- Baghdadi boasts a game cast and a gamey script.
If you're going on vacation this summer, don't forget to stop by the Sketch Comedy Hall of Fame located in -- oh, wait, there is no such place. And it's a damn shame. The fact is, nightclub sketch comedy isn't a respected art form; it's just a training ground for comic actors, until they get good enough to happily sell out and show up in sitcoms or films. Or until they grow old and fade back into society as humorless and faceless drones, like the rest of us.
Since its founding in 1959, The Second City has been carrying the sketch comedy banner high while grooming true Hall of Famers such as Dan Aykroyd, Gilda Radner, and John Candy. Each of those Second City alumni was a genius of the form -- superb at creating instant characters and memorable moments in a handful of minutes (or seconds), and then blasting off into a new role. And while they all moved on to other pursuits, they never achieved the greatness that characterized their time onstage with Second City -- or on TV with Saturday Night Live and SCTV.
The current crop of Cleveland-based Second City performers, now in the new revue Who's Yer Baghdadi?, is a lively and gifted group -- perhaps even future stars of the genre -- but they're undermined by scripted material so dated, it creaks. Yes, their social satire really bites, but not in the good sense. The show's promotional material promises "a comic look at America's changing culture in the wake of war and world events of the recent past." Unfortunately, the bulk of Baghdadi behaves as if the 21st century never arrived, occupying its time with sketches based on exhausted comic premises: a bumbling psychic, a family getting high on pot, seafood-restaurant and yoga-class gags, competitive dog owners, and an IRA terrorist. And of course, there are the obligatory dentist, gynecologist, and fart-on-a-date sequences. This show even dredges up poor old Chief Wahoo again, to tepidly flog the issue of racism one more time.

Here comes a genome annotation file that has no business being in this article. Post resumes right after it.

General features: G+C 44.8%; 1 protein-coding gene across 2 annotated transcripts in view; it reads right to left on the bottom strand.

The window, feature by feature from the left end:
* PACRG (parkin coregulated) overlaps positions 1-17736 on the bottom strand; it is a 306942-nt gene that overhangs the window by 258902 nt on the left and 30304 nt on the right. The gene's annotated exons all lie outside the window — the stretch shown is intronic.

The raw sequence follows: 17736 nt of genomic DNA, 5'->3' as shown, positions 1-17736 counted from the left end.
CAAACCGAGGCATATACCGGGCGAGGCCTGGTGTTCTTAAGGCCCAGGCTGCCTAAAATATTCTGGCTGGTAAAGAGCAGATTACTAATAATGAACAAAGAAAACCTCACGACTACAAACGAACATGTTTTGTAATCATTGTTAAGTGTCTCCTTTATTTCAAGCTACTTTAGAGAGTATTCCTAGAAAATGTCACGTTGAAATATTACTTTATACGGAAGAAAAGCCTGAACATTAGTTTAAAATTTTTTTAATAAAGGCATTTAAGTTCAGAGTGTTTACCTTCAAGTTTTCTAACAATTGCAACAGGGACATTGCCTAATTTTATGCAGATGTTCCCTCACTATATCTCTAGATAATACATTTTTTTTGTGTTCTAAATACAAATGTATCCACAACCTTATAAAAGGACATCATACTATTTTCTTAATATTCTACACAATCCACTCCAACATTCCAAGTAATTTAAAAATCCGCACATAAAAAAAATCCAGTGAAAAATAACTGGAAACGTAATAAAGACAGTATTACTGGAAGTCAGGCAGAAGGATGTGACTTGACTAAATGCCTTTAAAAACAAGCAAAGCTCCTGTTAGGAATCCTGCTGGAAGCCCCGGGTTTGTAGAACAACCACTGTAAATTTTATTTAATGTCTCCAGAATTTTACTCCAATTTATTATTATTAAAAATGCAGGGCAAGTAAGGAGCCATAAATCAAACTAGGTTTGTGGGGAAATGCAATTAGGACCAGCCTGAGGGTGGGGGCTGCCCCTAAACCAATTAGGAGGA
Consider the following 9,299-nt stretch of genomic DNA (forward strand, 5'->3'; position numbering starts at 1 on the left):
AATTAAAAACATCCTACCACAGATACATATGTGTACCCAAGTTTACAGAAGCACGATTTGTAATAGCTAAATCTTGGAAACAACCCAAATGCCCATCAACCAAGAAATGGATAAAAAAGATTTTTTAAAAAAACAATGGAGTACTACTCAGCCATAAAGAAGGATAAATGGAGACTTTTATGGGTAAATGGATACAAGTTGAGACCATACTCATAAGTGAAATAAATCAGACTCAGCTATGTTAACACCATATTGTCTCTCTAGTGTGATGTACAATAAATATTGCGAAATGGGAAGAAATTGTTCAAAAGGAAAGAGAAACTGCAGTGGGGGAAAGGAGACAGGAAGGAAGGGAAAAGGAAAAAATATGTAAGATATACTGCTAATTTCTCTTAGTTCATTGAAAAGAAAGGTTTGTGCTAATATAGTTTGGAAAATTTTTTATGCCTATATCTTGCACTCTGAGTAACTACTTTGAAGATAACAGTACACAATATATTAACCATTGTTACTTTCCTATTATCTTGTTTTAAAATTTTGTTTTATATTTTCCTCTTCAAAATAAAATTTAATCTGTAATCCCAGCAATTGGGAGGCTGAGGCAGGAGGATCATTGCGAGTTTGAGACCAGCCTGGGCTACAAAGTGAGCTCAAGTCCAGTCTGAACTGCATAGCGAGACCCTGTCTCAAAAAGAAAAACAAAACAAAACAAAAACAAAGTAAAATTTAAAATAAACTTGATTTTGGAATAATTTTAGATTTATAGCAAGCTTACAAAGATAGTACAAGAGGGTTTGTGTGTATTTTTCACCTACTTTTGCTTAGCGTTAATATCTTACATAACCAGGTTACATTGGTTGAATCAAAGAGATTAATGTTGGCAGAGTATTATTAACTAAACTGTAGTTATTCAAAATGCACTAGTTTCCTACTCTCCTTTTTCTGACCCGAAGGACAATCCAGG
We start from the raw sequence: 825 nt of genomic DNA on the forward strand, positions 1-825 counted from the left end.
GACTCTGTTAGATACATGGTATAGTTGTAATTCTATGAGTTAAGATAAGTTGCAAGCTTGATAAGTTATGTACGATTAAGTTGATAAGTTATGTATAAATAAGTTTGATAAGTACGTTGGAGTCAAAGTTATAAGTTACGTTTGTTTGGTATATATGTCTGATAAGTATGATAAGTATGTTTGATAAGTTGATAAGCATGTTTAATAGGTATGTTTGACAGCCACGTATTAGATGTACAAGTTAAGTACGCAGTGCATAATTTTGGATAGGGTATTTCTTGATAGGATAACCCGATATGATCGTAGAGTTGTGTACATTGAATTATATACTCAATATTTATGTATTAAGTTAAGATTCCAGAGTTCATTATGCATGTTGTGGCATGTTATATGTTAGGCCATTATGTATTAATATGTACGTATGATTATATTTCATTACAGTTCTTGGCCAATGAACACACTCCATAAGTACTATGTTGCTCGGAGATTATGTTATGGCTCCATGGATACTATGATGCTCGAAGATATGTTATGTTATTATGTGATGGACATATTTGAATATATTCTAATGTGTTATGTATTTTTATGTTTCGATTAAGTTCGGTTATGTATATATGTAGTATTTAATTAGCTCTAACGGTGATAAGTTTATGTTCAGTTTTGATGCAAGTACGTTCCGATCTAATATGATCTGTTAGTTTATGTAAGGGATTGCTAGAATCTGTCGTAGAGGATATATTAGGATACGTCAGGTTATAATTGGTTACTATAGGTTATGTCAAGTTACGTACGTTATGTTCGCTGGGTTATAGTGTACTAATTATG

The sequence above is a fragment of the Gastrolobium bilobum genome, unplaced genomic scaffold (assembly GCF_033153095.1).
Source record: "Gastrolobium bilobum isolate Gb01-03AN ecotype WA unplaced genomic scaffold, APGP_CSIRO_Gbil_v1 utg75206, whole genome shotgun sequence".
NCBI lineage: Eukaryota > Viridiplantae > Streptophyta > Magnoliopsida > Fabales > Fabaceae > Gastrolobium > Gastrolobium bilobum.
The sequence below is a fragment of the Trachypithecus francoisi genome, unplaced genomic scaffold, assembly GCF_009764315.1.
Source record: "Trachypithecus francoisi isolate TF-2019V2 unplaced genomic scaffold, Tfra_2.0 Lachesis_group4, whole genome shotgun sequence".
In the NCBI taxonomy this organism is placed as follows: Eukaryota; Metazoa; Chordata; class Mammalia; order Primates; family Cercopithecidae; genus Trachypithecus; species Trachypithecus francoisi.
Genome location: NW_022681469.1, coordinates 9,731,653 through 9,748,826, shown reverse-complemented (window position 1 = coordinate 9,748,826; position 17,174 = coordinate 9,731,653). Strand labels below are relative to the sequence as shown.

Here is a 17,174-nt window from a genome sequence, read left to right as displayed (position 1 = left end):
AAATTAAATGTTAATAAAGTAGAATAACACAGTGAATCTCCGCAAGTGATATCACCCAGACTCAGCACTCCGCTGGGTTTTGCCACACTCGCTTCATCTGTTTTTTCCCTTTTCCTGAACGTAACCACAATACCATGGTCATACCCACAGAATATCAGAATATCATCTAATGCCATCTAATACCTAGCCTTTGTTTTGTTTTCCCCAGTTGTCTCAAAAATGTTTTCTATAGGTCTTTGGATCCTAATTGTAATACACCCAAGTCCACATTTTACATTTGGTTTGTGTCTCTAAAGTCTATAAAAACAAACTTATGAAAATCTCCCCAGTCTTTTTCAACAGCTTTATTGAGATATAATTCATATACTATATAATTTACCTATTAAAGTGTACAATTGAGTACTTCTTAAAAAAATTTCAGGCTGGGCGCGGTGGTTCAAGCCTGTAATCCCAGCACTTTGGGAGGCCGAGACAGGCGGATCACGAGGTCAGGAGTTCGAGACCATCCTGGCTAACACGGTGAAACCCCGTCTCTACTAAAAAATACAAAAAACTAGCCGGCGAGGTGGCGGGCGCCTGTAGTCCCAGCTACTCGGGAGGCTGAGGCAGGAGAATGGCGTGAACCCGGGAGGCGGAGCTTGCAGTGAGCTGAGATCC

It's not as if there's been a dearth of more recent events and issues worthy of satire (tax-cut mania, reality TV, CEO rip-offs, human cloning, convention-center dust-ups, and hip-hop movies about white people all come to mind). Of course, it's to be expected that some evergreen material would be included, since certain human dynamics -- such as sexual gamesmanship and doctor-patient relationships -- never really change. But a full 90 percent of the revue is about as fresh as one of Rodney Dangerfield's Borscht Belt sharkskin suits.
In an attempt to make the show both localized and topical, Baghdadi starts off with a musical tribute to the Ohio bicentennial, which is mildly amusing (an Ohioan invented the hot dog, after a small epiphany -- "Hey, where you goin' with those pigs' lips and assholes?"). And it ends with the wonderful title-song parody of the Iraq war, featuring an electrifying Kiff Vanden Heuvel as a slick pimp-daddy Uncle Sam, turning out one bitch-slapped country after another. Along the way, each of the actors occasionally steps forward as another nation (Canada, Germany, etc.), addressing the U.S. as the new bully-boy on the block. If only the entire production could have had the wit and edge of the final sketch.
The lack of intriguing comic material is a real crime, since the six-person Second City cast is remarkably strong and consistent. (A little too consistent, in fact, since it features all the diversity of Trent Lott's barbershop quartet -- no ethnic minorities in sight.) Still, Lauren Dowden and Jack Hourigan (both gals) are petite fireballs. Katie Caussin vamps as the sensuously put-upon France, reminding America that it taught us how to kiss. Cody Dove, leveraging his mischievous Ivy League looks, provides a wry, Phil Hartmanesque core for the troupe. And the animated Randall Harr infuses contagious energy into his bits, especially as an irrepressible gay guy on the make.
Perhaps Baghdadi's biggest disappointment is the absence of satiric courage. While it's not wise for any such group to advance a particular agenda, it's equally foolish to avoid all controversy. If they had attacked oppositional viewpoints equally -- and with some real attitude -- the humor would have been far more invigorating, and in the end, it would have felt balanced. The mushy middle ground is no place for satire to set up camp, especially in these contentious times.